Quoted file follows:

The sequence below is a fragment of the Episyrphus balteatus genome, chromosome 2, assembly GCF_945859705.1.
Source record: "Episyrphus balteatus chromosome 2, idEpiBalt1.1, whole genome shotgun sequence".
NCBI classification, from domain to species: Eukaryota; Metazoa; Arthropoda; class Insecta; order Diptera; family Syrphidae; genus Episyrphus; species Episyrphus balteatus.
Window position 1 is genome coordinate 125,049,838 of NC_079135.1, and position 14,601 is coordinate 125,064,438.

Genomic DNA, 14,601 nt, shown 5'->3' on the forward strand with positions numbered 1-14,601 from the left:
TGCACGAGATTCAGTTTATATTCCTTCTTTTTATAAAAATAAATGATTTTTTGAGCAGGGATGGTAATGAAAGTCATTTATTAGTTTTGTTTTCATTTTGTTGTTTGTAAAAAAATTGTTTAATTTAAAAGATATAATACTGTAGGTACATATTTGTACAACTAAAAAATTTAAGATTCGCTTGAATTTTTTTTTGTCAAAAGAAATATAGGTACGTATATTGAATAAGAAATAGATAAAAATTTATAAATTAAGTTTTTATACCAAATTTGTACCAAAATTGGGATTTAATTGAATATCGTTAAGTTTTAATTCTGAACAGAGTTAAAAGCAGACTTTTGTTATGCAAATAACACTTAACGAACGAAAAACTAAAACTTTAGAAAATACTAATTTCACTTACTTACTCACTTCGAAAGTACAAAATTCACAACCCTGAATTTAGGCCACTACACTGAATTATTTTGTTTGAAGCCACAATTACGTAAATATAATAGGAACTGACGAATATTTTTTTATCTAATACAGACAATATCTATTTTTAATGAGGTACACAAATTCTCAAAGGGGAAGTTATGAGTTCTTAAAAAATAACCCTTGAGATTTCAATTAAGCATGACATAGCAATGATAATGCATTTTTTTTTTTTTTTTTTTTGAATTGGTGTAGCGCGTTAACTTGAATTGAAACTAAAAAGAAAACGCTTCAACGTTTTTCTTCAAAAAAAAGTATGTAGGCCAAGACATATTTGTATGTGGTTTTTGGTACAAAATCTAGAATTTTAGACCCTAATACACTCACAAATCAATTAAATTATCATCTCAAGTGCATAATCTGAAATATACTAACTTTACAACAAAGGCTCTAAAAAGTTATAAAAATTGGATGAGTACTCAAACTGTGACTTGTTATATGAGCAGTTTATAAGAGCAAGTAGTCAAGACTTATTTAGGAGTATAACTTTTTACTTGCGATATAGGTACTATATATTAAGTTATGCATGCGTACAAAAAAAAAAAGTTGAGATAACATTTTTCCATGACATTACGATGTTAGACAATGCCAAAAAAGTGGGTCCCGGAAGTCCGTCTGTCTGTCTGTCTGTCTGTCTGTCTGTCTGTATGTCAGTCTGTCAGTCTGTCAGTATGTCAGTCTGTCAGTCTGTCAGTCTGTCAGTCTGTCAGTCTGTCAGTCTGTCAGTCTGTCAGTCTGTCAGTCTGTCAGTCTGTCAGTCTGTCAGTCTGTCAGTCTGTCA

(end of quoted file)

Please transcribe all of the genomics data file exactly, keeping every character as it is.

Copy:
The sequence below is a fragment of the Episyrphus balteatus genome, chromosome 2, assembly GCF_945859705.1.
Source record: "Episyrphus balteatus chromosome 2, idEpiBalt1.1, whole genome shotgun sequence".
NCBI classification, from domain to species: Eukaryota; Metazoa; Arthropoda; class Insecta; order Diptera; family Syrphidae; genus Episyrphus; species Episyrphus balteatus.
Window position 1 is genome coordinate 125,049,838 of NC_079135.1, and position 14,601 is coordinate 125,064,438.

Genomic DNA, 14,601 nt, shown 5'->3' on the forward strand with positions numbered 1-14,601 from the left:
TGCACGAGATTCAGTTTATATTCCTTCTTTTTATAAAAATAAATGATTTTTTGAGCAGGGATGGTAATGAAAGTCATTTATTAGTTTTGTTTTCATTTTGTTGTTTGTAAAAAAATTGTTTAATTTAAAAGATATAATACTGTAGGTACATATTTGTACAACTAAAAAATTTAAGATTCGCTTGAATTTTTTTTTGTCAAAAGAAATATAGGTACGTATATTGAATAAGAAATAGATAAAAATTTATAAATTAAGTTTTTATACCAAATTTGTACCAAAATTGGGATTTAATTGAATATCGTTAAGTTTTAATTCTGAACAGAGTTAAAAGCAGACTTTTGTTATGCAAATAACACTTAACGAACGAAAAACTAAAACTTTAGAAAATACTAATTTCACTTACTTACTCACTTCGAAAGTACAAAATTCACAACCCTGAATTTAGGCCACTACACTGAATTATTTTGTTTGAAGCCACAATTACGTAAATATAATAGGAACTGACGAATATTTTTTTATCTAATACAGACAATATCTATTTTTAATGAGGTACACAAATTCTCAAAGGGGAAGTTATGAGTTCTTAAAAAATAACCCTTGAGATTTCAATTAAGCATGACATAGCAATGATAATGCATTTTTTTTTTTTTTTTTTTTGAATTGGTGTAGCGCGTTAACTTGAATTGAAACTAAAAAGAAAACGCTTCAACGTTTTTCTTCAAAAAAAAGTATGTAGGCCAAGACATATTTGTATGTGGTTTTTGGTACAAAATCTAGAATTTTAGACCCTAATACACTCACAAATCAATTAAATTATCATCTCAAGTGCATAATCTGAAATATACTAACTTTACAACAAAGGCTCTAAAAAGTTATAAAAATTGGATGAGTACTCAAACTGTGACTTGTTATATGAGCAGTTTATAAGAGCAAGTAGTCAAGACTTATTTAGGAGTATAACTTTTTACTTGCGATATAGGTACTATATATTAAGTTATGCATGCGTACAAAAAAAAAAAGTTGAGATAACATTTTTCCATGACATTACGATGTTAGACAATGCCAAAAAAGTGGGTCCCGGAAGTCCGTCTGTCTGTCTGTCTGTCTGTCTGTCTGTCTGTATGTCAGTCTGTCAGTCTGTCAGTATGTCAGTCTGTCAGTCTGTCAGTCTGTCAGTCTGTCAGTCTGTCAGTCTGTCAGTCTGTCAGTCTGTCAGTCTGTCAGTCTGTCAGTCTGTCAGTCTGTCAGTCTGTCA